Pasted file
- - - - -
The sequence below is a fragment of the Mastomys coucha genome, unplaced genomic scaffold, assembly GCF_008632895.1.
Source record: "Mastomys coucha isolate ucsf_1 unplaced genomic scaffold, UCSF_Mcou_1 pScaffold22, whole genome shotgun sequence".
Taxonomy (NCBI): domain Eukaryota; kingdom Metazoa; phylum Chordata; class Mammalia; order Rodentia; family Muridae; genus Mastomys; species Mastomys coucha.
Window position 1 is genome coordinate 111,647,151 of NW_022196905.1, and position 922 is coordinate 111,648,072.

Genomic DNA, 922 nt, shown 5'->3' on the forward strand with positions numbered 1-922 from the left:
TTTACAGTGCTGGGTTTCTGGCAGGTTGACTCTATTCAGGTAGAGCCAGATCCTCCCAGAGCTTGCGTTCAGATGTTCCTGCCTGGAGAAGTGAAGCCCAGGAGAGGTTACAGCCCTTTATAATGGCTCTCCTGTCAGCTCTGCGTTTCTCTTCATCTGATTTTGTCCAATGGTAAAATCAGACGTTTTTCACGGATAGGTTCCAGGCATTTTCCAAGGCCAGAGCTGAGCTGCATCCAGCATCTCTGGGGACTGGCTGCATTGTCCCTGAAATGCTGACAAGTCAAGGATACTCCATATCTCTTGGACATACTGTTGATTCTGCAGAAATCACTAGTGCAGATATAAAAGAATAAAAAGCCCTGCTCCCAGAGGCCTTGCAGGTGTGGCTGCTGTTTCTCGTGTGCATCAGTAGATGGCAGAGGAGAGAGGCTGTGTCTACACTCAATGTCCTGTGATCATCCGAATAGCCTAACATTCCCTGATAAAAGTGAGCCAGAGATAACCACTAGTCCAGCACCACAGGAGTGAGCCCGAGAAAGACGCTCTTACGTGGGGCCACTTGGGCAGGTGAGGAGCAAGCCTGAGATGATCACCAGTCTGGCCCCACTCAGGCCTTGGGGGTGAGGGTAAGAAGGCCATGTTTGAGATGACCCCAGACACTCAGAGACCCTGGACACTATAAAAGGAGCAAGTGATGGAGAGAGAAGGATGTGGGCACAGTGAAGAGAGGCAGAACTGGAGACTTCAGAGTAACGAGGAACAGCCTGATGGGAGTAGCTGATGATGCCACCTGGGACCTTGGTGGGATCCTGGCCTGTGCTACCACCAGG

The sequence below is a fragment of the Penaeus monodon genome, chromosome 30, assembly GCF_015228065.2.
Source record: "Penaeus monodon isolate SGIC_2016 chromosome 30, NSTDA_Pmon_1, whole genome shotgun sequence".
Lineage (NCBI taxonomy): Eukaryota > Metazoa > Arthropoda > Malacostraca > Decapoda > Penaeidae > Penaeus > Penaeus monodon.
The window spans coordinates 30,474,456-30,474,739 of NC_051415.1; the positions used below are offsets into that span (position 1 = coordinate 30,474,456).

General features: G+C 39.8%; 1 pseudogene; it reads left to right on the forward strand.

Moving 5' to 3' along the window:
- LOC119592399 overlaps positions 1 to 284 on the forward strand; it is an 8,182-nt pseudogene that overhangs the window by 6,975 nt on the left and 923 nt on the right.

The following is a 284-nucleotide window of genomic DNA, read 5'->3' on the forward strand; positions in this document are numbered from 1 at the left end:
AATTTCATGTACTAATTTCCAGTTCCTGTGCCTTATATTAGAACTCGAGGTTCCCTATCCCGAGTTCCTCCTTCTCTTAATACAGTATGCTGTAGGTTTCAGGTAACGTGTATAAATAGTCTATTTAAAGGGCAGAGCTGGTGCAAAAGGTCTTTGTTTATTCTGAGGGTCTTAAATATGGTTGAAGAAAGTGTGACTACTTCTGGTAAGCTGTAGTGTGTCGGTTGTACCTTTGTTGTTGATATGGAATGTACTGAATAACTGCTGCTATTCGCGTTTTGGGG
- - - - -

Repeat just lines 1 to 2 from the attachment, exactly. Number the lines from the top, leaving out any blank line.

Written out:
The sequence below is a fragment of the Mastomys coucha genome, unplaced genomic scaffold, assembly GCF_008632895.1.
Source record: "Mastomys coucha isolate ucsf_1 unplaced genomic scaffold, UCSF_Mcou_1 pScaffold22, whole genome shotgun sequence".